I wanted to be Robyn when I was growing up because she was in the movie “Teen Witch.” I’ve been a longtime fan of hers. I wrote the part of the mother with her in mind. When I started the project, we knew someone who could get the script to her. She said ‘yes,’ which was a dream come true. She’s so much a part of my childhood and now she’s coming to be part of my childhood in this movie too. She is fantastic and hilarious. I love Robyn and I would love to work with her again.
And Aerial just nailed that part as a famous clown. She is so good at improv. I was very blessed to be surrounded by very talented actors that I got to act with and direct. And Thomas Lennon is incredible. This is his wheelhouse. He’s just naturally funny, it’s in his nature. He’s also just a terrific guy. I think it’s great we had two males as the judges. They represented the judges who are in a lot of those competition shows, people who just shouldn’t be judging people.
I really got a Christopher Guest vibe when the film began, but I feel that you added another dimension by exploring mental health through a female lens.
My favorite films have that tone of comedy and tragedy. It’s a line, and they have both. Those are my favorite kinds of stories and films. I really wanted to channel that with this film. I wanted to make it sentimental and there is a kind of nostalgia tied into it.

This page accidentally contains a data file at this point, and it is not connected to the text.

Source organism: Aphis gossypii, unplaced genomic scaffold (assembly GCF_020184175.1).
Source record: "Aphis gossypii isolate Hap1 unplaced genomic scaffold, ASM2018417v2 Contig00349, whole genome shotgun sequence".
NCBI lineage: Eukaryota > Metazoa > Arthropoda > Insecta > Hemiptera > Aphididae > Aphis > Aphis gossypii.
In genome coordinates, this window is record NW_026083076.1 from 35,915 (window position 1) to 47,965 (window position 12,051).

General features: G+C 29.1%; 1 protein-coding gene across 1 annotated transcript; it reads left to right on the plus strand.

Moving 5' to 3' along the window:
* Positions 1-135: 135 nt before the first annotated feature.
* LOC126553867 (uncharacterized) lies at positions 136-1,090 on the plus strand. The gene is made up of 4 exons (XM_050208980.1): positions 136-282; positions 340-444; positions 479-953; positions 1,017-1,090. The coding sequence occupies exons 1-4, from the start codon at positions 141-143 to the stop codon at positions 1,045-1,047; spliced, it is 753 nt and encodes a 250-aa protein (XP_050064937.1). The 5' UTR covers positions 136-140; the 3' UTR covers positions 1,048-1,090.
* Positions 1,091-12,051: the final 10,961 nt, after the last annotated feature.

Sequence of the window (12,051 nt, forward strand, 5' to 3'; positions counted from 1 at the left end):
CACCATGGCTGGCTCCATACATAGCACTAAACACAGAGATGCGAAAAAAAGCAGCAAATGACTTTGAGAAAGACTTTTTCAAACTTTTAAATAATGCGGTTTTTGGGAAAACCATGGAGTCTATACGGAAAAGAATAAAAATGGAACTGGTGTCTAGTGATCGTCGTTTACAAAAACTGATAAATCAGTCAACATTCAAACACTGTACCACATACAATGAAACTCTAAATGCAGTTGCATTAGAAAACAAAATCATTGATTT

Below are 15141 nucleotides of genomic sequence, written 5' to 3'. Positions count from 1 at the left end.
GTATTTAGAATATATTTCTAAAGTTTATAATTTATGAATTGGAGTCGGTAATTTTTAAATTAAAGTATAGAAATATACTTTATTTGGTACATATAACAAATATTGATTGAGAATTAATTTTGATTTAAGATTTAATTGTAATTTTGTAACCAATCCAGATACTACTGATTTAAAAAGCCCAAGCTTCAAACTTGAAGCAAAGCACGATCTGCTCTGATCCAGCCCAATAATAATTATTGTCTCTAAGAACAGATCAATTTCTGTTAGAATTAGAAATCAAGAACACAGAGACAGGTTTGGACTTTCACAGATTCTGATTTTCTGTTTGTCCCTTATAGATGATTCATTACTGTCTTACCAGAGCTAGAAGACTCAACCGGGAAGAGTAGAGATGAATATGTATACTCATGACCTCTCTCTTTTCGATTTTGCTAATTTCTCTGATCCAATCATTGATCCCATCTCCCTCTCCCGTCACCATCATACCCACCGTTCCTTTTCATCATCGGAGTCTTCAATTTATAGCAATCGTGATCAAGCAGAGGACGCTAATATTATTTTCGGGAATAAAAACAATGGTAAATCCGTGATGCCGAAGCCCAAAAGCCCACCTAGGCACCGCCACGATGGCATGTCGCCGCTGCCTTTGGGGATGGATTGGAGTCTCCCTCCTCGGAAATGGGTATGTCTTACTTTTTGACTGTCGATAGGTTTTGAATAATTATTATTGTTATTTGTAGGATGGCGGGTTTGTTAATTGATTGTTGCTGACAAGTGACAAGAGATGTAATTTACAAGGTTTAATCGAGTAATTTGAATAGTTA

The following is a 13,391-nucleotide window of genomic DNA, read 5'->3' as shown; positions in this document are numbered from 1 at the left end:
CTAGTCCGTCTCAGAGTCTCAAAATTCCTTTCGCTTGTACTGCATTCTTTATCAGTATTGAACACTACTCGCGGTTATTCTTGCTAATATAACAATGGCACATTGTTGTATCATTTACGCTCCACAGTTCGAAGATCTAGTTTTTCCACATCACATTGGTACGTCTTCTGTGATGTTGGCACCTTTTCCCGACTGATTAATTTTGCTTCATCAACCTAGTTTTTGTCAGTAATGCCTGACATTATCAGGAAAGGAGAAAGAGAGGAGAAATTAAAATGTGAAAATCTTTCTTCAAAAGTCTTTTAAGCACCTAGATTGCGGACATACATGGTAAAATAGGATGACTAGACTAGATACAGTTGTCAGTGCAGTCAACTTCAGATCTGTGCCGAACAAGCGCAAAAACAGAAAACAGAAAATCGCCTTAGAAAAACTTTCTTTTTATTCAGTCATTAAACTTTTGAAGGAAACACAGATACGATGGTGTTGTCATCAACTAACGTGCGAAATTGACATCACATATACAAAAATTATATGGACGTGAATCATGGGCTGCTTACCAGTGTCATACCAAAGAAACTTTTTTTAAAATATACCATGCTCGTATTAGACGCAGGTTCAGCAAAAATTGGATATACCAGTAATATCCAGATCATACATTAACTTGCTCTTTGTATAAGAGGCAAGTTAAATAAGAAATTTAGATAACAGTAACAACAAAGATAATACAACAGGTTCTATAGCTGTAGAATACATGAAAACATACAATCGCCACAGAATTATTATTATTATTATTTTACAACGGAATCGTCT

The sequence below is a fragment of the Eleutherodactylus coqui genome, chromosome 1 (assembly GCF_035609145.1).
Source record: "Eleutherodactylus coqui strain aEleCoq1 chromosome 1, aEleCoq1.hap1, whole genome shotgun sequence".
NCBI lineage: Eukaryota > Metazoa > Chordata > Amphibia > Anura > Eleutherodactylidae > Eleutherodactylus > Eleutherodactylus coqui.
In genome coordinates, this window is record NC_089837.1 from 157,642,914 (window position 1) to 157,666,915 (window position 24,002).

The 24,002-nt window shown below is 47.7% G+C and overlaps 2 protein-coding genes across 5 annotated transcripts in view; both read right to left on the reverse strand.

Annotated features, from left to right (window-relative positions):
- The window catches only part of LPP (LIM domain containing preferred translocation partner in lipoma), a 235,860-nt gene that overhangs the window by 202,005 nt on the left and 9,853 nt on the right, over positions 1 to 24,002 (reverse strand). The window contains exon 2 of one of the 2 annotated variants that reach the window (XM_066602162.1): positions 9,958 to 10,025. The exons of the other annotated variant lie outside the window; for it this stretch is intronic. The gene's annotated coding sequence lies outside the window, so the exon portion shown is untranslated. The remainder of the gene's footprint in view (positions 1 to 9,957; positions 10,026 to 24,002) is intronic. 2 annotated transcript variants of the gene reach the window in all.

How was it working with the Knoxville film community?
There is nothing like making a movie in your hometown. It’s kind of nice to shoot a day of film and then go home and sleep in your own bed at the end of the night. I really had the support of the community behind me. The theater we shot at is a theater that has been in Knoxville forever. And the mini golf location is a place where everyone went to in high school. The guy that owns that golf place is a phenomenal person. I had so much help with locations and people that wanted to come out and be in the film. It always feels great to be supported in your hometown. And Knoxville does have a flourishing film community here. I couldn’t have made this film anywhere else, because it’s tied closer to who I am as a person.
What do you hope people see in your film?
My overall hope is that people see that it is safe to be yourself, no matter what you look like. Because I’ve struggled with that, embracing the real me. I think that’s my overall message. And just to make people laugh, we could all use a good laugh.
You achieved that! There’s so many LOL moments in this film. Thank you.